Statement on Dzmitry Paliyenka's case


The trial in the criminal case of anarchist activist Dzmitry Paliyenka has been scheduled for September 25. The hearing will be held behind closed doors at the Minsk City Court.

Dzmitry Paliyenka, who was earlier called a political prisoner by the Belarusian human rights community and a prisoner of conscience by Amnesty International, was again arrested by police on March 20, 2019, on suspicion of committing particularly malicious hooliganism (using pepper spray against a citizen following a verbal conflict) and placed in pre-trial detention.

It should be noted that in February 2019, Paliyenka was detained by police on suspicion of spraying anti-police graffiti one a building in Minsk. The activist was then held as part of a criminal investigation under Art. 341 of the Criminal Code.

Later, he was charged under several articles of the Criminal Code - Part 3 of Art. 339 (especially malicious hooliganism), Art. 369 (insulting a representative of the authorities), Art. 130 (incitement to racial, ethnic, religious or other social hatred or enmity), and Art. 341 (desecration of buildings and property damage).

According to the information available, Dzmitry Paliyenka has refused to confess to the charges.

Meanwhile, some of the charges against him, in our opinion, constitute an unacceptable restriction on freedom of expression and a new dangerous new form of persecution for public criticism of the activities of government bodies and officials.

In particular, Paliyenka is charged with inciting hatred, which, according to the investigation, targeted “other social group” - the police.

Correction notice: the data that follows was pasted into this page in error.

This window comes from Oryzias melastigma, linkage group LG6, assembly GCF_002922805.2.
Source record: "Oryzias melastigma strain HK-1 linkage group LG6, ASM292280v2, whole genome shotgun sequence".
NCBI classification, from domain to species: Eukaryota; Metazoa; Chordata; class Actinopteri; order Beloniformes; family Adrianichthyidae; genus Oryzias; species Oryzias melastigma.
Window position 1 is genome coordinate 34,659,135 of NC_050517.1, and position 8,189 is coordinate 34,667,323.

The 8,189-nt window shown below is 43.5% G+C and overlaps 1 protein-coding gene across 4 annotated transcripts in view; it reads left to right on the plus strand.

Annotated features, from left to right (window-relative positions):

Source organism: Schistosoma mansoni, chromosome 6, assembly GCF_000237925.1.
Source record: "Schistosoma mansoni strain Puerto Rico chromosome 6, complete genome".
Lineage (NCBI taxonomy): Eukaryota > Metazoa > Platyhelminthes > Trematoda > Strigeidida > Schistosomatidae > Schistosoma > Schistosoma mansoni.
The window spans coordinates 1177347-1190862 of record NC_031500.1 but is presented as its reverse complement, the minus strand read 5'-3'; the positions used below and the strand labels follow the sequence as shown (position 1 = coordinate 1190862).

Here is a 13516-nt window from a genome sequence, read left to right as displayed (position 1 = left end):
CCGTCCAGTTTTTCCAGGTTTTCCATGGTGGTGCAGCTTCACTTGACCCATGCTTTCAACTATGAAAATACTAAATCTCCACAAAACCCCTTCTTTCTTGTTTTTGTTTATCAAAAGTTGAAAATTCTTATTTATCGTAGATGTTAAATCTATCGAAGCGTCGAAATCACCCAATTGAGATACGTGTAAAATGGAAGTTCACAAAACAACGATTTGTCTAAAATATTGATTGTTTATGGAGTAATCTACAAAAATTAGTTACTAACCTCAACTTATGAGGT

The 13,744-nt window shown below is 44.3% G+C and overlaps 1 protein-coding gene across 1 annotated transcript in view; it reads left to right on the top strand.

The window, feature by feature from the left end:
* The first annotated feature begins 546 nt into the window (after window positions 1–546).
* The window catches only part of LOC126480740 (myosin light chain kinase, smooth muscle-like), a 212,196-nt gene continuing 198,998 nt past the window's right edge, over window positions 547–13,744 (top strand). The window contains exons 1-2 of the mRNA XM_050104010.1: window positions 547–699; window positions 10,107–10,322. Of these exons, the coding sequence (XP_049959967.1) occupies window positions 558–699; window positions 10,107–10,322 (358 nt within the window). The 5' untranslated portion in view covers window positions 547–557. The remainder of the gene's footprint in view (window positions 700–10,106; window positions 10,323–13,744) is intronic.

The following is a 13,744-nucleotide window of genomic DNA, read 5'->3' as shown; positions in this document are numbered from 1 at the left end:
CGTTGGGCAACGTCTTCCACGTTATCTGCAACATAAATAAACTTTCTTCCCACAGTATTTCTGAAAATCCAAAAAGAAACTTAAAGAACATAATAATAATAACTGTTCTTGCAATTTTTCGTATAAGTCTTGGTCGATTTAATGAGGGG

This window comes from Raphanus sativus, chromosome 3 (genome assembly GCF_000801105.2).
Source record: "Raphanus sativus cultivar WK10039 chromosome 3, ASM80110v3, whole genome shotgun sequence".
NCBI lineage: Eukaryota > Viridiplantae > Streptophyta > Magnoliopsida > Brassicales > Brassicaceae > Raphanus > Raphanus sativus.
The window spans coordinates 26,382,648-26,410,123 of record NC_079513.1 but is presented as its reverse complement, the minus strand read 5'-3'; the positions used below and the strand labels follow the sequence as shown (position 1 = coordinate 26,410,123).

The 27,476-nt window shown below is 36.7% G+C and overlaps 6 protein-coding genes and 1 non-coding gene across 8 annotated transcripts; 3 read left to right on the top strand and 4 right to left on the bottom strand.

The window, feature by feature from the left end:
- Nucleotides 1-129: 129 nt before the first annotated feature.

The charge stems from an online video in which unknown persons are seen spraying anti-police graffiti to a background song “Menty Ubivayut Molodykh” (Cops Kill the Young) by the Russian group Televizor. The video also features several posters and slogans attacking the police, including an image of the former Minister of the Interior Ihar Shunevich. An expert analysis led the investigation to conclude that the footage is also evidence of insulting a public official - former Interior Minister Shunevich.

In this regard, we note that representatives of the government bodies and the police, in particular, are not a separate social group, while criminal liability for incitement to hatred must, first of all, serve to prevent the incitement of hatred against vulnerable groups on prohibited grounds of discrimination, rather than government officials, government agencies and the police, in particular.

The same applies to criminal liability for insulting a government official.

Article 19 of the International Covenant on Civil and Political Rights guarantees the right to freedom of opinion and expression. At the same time, in order to respect the rights and reputations of others, it sets permissible limits on the right.

However, these restrictions should not be linked to the official position of the persons targeted by alleged defamation.

Decriminalization of defamation offenses is a standard formulated and justified in the decisions of a number of international organizations. International bodies, the UN and the OSCE, recommended the repeal of laws that criminalize defamation, or at least to not deprive of freedom for committing defamation offenses, resorting to civil-law proceedings as an alternative. The OSCE Parliamentary Assembly called for the repeal of all laws that criminalize defamation of public figures, the state or its organs. Plenipotentiary representatives of the UN, OSCE, and OAS on issues of freedom of speech stated that “criminal defamation is not a justifiable restriction on freedom of expression; all criminal defamation laws should be abolished and replaced, where necessary, with appropriate civil defamation laws.”